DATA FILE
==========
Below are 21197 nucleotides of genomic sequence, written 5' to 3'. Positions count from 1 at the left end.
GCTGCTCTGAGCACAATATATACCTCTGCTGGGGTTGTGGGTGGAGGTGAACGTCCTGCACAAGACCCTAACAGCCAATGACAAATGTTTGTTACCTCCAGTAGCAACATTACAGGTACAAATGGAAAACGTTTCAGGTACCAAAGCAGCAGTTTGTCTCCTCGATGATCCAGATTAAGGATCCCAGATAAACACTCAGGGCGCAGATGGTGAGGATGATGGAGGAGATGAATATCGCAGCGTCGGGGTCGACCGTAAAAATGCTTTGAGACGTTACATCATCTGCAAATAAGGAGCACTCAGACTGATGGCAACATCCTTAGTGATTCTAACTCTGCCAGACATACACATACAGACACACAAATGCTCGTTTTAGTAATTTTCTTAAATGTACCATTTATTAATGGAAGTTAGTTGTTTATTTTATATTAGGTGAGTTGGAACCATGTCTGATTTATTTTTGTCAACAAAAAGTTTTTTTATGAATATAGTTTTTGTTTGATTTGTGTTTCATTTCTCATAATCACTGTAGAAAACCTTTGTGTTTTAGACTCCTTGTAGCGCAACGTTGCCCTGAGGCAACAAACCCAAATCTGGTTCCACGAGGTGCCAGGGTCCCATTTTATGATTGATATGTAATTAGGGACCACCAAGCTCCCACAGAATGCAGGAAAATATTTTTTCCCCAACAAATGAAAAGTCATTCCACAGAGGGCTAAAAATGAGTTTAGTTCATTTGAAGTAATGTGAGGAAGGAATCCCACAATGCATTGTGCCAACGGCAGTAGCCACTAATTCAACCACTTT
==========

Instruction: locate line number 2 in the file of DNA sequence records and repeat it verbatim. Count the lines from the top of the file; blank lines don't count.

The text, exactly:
GCTGCTCTGAGCACAATATATACCTCTGCTGGGGTTGTGGGTGGAGGTGAACGTCCTGCACAAGACCCTAACAGCCAATGACAAATGTTTGTTACCTCCAGTAGCAACATTACAGGTACAAATGGAAAACGTTTCAGGTACCAAAGCAGCAGTTTGTCTCCTCGATGATCCAGATTAAGGATCCCAGATAAACACTCAGGGCGCAGATGGTGAGGATGATGGAGGAGATGAATATCGCAGCGTCGGGGTCGACCGTAAAAATGCTTTGAGACGTTACATCATCTGCAAATAAGGAGCACTCAGACTGATGGCAACATCCTTAGTGATTCTAACTCTGCCAGACATACACATACAGACACACAAATGCTCGTTTTAGTAATTTTCTTAAATGTACCATTTATTAATGGAAGTTAGTTGTTTATTTTATATTAGGTGAGTTGGAACCATGTCTGATTTATTTTTGTCAACAAAAAGTTTTTTTATGAATATAGTTTTTGTTTGATTTGTGTTTCATTTCTCATAATCACTGTAGAAAACCTTTGTGTTTTAGACTCCTTGTAGCGCAACGTTGCCCTGAGGCAACAAACCCAAATCTGGTTCCACGAGGTGCCAGGGTCCCATTTTATGATTGATATGTAATTAGGGACCACCAAGCTCCCACAGAATGCAGGAAAATATTTTTTCCCCAACAAATGAAAAGTCATTCCACAGAGGGCTAAAAATGAGTTTAGTTCATTTGAAGTAATGTGAGGAAGGAATCCCACAATGCATTGTGCCAACGGCAGTAGCCACTAATTCAACCACTTT